in two hours, but you’ll want to linger and enjoy what locals call il dolce far niente — the sweetness of doing nothing.


Monterosso al Mare

Furthest from La Spezia (but still less than 30 minutes away) is vibrant Monterosso, the largest and oldest of the villages and the only one lined with true sand beaches — but arrive early to claim your spot. Flatter than
its sisters, Monterosso is easy to get around if the thought of endless stairs and hills makes you cringe. The cash-only beachside Bar Lo Spuntino is perfect for an aperitivo and panini break, and a great spot to watch
the impromptu parties that often break out along the shore.

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Amalfi Coast, Salerno

The lively cliffside village of Salerno is a gateway to the many historical and scenic coastal towns with cruises to the Amalfi Coast. Take a stroll by the water along the city's modern promenade, or stop into a cafe for a refreshing limoncello. Break a sweat with a hike up Mount Vesuvius before you wander through the ancient city of Pompeii. Or take a drive along the coast on the winding roads, and bask in views of steep cliffs over crystal blue water.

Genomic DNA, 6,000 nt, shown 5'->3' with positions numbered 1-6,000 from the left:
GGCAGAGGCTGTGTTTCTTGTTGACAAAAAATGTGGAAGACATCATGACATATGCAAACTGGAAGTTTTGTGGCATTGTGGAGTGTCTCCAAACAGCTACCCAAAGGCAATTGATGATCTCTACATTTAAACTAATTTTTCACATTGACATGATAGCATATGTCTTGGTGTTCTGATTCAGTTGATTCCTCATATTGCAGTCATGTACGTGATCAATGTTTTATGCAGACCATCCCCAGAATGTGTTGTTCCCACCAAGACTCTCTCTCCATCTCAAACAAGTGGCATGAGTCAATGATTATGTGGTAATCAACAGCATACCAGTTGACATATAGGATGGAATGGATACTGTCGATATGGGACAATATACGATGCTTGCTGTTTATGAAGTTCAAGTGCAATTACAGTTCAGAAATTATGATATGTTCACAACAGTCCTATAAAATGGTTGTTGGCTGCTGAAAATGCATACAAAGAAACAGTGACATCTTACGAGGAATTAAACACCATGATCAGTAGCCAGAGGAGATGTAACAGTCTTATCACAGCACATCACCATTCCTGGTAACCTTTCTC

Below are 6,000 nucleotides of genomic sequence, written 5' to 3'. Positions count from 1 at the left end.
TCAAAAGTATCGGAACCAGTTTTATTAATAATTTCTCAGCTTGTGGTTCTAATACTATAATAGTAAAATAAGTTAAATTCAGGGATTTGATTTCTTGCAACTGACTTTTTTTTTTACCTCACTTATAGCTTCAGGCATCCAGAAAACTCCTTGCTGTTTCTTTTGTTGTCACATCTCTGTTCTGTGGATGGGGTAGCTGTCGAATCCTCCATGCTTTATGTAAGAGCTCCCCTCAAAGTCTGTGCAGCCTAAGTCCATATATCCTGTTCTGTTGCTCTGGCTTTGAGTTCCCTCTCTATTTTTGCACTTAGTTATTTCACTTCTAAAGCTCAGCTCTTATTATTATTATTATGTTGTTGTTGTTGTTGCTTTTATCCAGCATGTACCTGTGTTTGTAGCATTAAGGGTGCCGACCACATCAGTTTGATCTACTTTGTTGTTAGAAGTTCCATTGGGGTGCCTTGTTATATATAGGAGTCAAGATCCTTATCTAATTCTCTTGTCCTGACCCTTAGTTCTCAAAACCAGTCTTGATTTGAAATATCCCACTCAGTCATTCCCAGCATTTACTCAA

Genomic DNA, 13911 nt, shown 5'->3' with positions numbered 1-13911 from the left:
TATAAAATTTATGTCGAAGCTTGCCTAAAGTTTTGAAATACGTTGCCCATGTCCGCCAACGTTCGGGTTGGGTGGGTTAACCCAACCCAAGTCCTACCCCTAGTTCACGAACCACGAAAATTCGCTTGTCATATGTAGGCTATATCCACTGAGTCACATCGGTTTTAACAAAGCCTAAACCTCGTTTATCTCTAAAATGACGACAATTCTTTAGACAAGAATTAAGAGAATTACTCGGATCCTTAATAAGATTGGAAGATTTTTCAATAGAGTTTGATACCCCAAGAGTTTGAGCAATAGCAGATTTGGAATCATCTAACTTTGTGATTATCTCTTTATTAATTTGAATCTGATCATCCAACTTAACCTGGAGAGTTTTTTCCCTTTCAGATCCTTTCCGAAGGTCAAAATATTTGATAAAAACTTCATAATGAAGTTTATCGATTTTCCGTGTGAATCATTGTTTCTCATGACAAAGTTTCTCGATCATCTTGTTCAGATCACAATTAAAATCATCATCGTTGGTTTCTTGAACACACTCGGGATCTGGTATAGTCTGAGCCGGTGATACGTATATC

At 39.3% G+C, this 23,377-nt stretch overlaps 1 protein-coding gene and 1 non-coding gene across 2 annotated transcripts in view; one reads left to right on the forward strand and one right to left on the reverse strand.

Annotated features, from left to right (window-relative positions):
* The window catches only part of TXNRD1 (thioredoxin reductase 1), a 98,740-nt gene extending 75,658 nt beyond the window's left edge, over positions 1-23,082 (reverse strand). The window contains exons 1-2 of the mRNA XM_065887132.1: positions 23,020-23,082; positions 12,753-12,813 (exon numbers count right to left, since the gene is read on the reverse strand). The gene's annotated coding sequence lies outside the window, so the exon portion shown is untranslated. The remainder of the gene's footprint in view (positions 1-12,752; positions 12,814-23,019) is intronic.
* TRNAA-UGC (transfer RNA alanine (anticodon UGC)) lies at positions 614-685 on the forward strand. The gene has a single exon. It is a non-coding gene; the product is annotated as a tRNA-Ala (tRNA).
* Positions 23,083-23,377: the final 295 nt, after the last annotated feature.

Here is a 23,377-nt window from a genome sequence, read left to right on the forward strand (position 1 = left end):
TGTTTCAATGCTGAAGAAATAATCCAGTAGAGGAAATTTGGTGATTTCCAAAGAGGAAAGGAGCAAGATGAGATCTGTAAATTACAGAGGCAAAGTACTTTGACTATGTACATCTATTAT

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More To Explore

From La Spezia, you can hop on a thirty-minute ferry ride to the spectacular, secluded island of Palmaria. Its many hiking trails and wild landscape have long distinguished Palmaria as a favorite destination among outdoorsy travelers and locals from nearby towns. If you venture to the island’s remote west side, you’ll find steep white cliffs riddled with caves and hidden coves. The two most famous are the Blue Grotto, accessible only by boat, and the Cave of Pigeons. To reach the latter you’ll need to shimmy down a rope, but it’s worth the effort — two million-year-old fossils and evidence of prehistoric human life have been found here.

Blue Grotto

Blue Grotto

La Spezia offers several museums to satisfy all sorts of history buffs. Nicknamed ‘Liguria’s Little Louvre,’ the Amedeo Lia Museum celebrates art across the ages with sculptures, paintings and miniatures that span millennia. The Naval Technical Museum — one of the most important nautical museums in Italy — pays homage to the city’s rich seafaring heritage with maritime marvels like model ships, navigational instruments, cannons and diving suits. And an archaeological exhibit inside the city’s hilltop St. George’s Castle calls to ancient history enthusiasts with artifacts dating from the Copper and Iron Ages.

Sst. George’s Castle

Sst. George’s Castle

So if you want to Fall in Love Again, then your next trip to Europe must be to Italy. The country has so much to offer in countless ways. Whether you take a trip on your own, a land tour or cruise, you must experience this wonderful country with history and culture dating back thousands of years.